Yet support at this stage – the very time that people are trying to get their lives back – is often lacking. A study by the charity has concluded that 55% of patients returning to work need better support. This is even more so among those with complex and/or terminal cancers, according to research by the Institute for Employment Studies.
Having identified this problem, Cancer Support UK started a service to train workplace cancer support ambassadors last year. One of the biggest companies to have signed up is confectionery firm Mondelēz, which has trained more than 100 ambassadors.
“Organisations have a legal obligation to support people who’ve been affected by cancer, but that doesn’t include providing support for their emotional needs when they return to work,” Guymer says. “You might think that they’re getting post-treatment support from friends and family, but often they don’t want to burden their loved ones again by saying they still don’t feel that great and need more help. That’s where businesses can step up.”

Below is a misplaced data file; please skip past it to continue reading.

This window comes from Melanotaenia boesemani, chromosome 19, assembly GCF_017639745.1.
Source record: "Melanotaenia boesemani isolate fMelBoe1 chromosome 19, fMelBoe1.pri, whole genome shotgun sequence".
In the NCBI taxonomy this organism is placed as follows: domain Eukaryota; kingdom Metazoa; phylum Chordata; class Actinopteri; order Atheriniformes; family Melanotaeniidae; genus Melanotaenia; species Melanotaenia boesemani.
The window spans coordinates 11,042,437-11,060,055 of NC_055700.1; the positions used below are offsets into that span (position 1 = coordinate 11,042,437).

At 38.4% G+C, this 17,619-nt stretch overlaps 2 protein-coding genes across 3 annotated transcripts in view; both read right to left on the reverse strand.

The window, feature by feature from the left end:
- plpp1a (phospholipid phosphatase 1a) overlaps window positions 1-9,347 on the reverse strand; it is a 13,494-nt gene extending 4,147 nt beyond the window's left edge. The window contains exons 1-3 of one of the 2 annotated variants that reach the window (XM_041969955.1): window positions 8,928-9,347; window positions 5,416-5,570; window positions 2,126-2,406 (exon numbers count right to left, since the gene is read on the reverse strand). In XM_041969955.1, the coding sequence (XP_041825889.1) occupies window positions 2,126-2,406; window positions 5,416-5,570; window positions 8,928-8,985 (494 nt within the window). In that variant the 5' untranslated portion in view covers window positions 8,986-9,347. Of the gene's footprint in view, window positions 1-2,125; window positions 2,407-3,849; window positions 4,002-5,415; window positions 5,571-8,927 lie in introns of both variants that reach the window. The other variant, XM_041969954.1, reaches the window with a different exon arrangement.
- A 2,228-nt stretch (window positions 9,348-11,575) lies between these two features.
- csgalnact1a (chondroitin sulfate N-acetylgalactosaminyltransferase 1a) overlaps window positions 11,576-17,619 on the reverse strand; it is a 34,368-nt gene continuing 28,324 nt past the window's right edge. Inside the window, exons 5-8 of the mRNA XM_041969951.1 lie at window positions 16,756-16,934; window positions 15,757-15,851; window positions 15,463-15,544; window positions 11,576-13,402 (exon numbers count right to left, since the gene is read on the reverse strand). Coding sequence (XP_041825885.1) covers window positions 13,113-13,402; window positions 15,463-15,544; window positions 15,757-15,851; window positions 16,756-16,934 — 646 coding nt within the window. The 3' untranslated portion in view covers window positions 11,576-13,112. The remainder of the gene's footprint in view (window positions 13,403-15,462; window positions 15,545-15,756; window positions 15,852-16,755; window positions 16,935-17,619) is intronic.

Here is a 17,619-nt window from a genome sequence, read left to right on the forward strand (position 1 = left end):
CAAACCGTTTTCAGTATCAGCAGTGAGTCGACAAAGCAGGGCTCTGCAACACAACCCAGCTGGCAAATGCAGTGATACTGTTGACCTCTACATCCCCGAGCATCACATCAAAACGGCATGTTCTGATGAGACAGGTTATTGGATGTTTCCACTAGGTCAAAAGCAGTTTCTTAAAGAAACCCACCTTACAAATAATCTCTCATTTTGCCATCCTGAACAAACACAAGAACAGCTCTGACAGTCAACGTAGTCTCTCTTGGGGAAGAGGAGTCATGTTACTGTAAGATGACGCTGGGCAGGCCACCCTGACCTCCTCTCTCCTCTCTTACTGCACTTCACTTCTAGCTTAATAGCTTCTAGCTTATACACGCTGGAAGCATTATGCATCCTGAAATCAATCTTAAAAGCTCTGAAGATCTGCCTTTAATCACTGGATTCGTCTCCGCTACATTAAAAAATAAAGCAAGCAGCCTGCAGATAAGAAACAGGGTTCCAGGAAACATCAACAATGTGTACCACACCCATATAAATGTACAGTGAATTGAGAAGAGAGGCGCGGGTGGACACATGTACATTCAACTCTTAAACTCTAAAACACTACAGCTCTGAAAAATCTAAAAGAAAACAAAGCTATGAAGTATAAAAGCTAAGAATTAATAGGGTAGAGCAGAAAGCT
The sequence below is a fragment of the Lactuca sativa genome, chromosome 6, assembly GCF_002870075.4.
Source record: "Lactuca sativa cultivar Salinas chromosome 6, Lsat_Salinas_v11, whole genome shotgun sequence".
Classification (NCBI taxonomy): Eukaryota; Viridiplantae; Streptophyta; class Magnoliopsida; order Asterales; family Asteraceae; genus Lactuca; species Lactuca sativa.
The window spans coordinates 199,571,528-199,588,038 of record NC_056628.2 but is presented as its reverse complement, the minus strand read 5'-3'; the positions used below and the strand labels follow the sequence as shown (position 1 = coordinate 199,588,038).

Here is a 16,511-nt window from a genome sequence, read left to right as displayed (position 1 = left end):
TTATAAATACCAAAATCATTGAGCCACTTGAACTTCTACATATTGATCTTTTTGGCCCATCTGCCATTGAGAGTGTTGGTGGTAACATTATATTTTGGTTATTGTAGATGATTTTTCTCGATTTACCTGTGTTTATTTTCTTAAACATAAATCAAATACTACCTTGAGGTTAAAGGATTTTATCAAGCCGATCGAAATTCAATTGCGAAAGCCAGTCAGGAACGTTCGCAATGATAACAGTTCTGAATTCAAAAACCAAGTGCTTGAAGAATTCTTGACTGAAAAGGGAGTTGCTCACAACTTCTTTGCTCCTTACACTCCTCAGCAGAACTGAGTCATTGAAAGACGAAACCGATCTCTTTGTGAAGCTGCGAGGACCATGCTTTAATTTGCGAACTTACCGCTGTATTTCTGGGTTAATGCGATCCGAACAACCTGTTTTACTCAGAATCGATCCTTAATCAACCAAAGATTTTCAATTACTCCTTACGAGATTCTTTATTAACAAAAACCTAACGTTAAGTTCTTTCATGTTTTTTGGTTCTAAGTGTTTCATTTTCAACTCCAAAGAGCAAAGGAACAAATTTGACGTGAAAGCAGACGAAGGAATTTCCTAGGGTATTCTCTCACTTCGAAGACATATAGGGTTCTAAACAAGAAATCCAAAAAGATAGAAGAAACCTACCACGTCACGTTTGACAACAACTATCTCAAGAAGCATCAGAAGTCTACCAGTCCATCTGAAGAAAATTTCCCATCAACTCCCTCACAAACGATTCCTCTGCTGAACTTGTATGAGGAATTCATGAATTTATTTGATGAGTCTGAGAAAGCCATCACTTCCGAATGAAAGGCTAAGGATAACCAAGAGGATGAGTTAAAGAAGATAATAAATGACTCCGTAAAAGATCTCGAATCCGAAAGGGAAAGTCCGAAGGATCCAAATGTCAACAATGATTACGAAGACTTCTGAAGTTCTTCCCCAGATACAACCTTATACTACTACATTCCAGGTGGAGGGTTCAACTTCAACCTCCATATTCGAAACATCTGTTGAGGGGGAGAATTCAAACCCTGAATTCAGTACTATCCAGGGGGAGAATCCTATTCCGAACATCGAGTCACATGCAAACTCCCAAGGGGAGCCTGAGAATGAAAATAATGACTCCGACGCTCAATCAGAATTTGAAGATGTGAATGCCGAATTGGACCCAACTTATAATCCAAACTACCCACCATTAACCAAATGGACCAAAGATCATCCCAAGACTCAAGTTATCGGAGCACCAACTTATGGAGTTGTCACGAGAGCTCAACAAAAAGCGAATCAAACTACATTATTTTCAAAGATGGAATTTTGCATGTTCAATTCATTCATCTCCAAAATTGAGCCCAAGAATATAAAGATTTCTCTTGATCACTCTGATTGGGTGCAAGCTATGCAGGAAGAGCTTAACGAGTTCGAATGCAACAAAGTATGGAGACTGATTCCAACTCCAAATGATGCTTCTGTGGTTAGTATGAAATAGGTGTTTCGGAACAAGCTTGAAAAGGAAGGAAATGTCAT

Guymer believes that providing such help offers genuine benefits to the employer as well as the person receiving it.
“There’s a real onus on organisations, when thinking about their employer brand, to consider how it gives employees the support they need so that they remain loyal. These types of programmes help. It’s a real win-win situation,” he stresses.
The theme of this year’s World Cancer Day is “close the care gap”. Employers clearly have a key part to play in this effort – by both helping patients to feel reassured throughout their treatment and easing their progress towards normality afterwards.